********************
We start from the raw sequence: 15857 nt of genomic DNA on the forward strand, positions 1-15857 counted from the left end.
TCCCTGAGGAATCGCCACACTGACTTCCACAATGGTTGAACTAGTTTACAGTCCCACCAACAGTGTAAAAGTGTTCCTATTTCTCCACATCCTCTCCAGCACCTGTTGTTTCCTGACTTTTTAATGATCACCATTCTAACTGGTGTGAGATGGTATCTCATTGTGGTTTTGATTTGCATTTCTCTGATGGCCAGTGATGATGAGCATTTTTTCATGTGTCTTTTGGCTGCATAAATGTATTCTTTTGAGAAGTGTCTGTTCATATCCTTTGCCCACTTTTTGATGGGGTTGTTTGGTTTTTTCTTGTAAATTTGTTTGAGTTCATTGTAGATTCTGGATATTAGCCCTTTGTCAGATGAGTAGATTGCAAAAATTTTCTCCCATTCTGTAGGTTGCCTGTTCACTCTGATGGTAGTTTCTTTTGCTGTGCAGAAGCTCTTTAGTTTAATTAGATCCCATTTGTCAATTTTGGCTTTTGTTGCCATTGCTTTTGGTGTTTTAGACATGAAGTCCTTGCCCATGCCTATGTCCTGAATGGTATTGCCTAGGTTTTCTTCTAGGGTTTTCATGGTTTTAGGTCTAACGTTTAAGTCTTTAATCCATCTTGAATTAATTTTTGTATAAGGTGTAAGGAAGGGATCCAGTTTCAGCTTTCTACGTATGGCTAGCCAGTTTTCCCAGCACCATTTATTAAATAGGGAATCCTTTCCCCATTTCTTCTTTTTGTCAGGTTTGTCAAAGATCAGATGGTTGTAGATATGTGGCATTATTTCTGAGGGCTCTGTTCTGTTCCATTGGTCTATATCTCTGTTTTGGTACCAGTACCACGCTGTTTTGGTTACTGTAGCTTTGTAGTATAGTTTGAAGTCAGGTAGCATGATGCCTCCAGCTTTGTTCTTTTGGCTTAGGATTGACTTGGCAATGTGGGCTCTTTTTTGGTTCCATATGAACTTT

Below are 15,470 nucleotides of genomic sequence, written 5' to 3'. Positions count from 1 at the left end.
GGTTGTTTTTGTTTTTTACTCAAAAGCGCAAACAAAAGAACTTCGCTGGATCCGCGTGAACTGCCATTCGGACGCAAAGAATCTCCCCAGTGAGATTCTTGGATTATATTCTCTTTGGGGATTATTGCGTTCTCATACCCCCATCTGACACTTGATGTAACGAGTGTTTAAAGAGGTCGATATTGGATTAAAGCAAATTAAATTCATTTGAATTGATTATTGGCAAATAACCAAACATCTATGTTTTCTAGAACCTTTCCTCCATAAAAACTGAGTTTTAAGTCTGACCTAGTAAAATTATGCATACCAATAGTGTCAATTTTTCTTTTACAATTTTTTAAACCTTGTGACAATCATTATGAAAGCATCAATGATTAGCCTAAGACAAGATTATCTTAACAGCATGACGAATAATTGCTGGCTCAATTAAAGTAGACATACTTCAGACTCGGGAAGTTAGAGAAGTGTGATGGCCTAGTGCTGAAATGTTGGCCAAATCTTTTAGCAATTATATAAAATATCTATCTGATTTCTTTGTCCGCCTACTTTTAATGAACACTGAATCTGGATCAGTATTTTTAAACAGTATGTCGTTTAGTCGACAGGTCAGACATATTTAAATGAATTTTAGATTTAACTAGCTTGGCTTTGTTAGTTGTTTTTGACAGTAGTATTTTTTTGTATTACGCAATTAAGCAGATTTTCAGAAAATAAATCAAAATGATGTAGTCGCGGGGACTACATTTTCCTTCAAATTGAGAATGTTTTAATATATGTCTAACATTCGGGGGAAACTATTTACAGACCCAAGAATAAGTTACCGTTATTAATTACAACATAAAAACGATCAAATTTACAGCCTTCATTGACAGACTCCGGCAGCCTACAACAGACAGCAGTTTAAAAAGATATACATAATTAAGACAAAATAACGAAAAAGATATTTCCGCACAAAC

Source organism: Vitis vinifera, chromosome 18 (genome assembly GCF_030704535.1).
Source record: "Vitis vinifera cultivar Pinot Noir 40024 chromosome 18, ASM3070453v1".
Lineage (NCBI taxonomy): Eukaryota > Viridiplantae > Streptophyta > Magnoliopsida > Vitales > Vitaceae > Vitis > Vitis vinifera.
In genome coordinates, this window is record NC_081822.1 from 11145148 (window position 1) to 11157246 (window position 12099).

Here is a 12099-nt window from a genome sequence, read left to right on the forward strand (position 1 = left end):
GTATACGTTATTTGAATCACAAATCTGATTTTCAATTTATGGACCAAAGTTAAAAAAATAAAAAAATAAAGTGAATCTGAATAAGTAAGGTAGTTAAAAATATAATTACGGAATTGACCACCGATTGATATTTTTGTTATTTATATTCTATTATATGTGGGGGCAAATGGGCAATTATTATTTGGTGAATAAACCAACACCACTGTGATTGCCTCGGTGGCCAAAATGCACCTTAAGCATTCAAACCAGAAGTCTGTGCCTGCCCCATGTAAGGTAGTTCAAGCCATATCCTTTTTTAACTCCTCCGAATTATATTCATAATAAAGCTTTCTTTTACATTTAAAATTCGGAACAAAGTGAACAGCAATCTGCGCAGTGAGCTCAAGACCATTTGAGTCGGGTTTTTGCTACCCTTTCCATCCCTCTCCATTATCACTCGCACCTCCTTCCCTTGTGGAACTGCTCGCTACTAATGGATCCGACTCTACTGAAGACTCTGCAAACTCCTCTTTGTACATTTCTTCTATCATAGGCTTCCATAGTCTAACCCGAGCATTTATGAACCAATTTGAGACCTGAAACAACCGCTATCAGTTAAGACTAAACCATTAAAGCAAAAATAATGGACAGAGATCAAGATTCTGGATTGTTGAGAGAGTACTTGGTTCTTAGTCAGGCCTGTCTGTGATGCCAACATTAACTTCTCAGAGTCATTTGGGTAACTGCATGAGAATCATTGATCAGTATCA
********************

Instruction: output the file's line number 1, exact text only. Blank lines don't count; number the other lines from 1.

We start from the raw sequence: 15857 nt of genomic DNA on the forward strand, positions 1-15857 counted from the left end.